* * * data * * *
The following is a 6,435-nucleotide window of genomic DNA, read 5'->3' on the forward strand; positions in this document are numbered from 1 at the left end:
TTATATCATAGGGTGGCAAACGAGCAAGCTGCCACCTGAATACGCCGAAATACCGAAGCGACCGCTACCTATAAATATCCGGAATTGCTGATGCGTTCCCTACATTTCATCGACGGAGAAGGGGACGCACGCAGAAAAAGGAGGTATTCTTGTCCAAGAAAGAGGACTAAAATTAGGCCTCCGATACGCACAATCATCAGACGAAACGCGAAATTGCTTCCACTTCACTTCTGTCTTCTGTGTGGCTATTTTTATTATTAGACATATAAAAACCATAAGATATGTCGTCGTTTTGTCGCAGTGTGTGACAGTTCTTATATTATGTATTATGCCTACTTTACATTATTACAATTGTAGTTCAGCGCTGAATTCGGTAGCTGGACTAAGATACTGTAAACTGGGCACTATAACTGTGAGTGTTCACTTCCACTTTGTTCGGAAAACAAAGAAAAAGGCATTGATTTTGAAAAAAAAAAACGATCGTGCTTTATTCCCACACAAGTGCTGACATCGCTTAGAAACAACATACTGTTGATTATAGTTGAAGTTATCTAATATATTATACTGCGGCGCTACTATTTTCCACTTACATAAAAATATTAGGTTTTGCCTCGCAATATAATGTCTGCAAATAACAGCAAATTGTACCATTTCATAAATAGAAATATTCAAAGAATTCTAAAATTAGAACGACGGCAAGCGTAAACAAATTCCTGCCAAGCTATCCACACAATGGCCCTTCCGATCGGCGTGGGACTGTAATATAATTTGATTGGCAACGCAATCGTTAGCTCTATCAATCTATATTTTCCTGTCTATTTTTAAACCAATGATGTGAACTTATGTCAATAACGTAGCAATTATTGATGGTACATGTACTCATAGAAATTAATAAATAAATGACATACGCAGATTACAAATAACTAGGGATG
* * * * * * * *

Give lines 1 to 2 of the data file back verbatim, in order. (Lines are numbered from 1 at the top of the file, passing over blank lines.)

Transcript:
The following is a 6,435-nucleotide window of genomic DNA, read 5'->3' on the forward strand; positions in this document are numbered from 1 at the left end:
TTATATCATAGGGTGGCAAACGAGCAAGCTGCCACCTGAATACGCCGAAATACCGAAGCGACCGCTACCTATAAATATCCGGAATTGCTGATGCGTTCCCTACATTTCATCGACGGAGAAGGGGACGCACGCAGAAAAAGGAGGTATTCTTGTCCAAGAAAGAGGACTAAAATTAGGCCTCCGATACGCACAATCATCAGACGAAACGCGAAATTGCTTCCACTTCACTTCTGTCTTCTGTGTGGCTATTTTTATTATTAGACATATAAAAACCATAAGATATGTCGTCGTTTTGTCGCAGTGTGTGACAGTTCTTATATTATGTATTATGCCTACTTTACATTATTACAATTGTAGTTCAGCGCTGAATTCGGTAGCTGGACTAAGATACTGTAAACTGGGCACTATAACTGTGAGTGTTCACTTCCACTTTGTTCGGAAAACAAAGAAAAAGGCATTGATTTTGAAAAAAAAAAACGATCGTGCTTTATTCCCACACAAGTGCTGACATCGCTTAGAAACAACATACTGTTGATTATAGTTGAAGTTATCTAATATATTATACTGCGGCGCTACTATTTTCCACTTACATAAAAATATTAGGTTTTGCCTCGCAATATAATGTCTGCAAATAACAGCAAATTGTACCATTTCATAAATAGAAATATTCAAAGAATTCTAAAATTAGAACGACGGCAAGCGTAAACAAATTCCTGCCAAGCTATCCACACAATGGCCCTTCCGATCGGCGTGGGACTGTAATATAATTTGATTGGCAACGCAATCGTTAGCTCTATCAATCTATATTTTCCTGTCTATTTTTAAACCAATGATGTGAACTTATGTCAATAACGTAGCAATTATTGATGGTACATGTACTCATAGAAATTAATAAATAAATGACATACGCAGATTACAAATAACTAGGGATG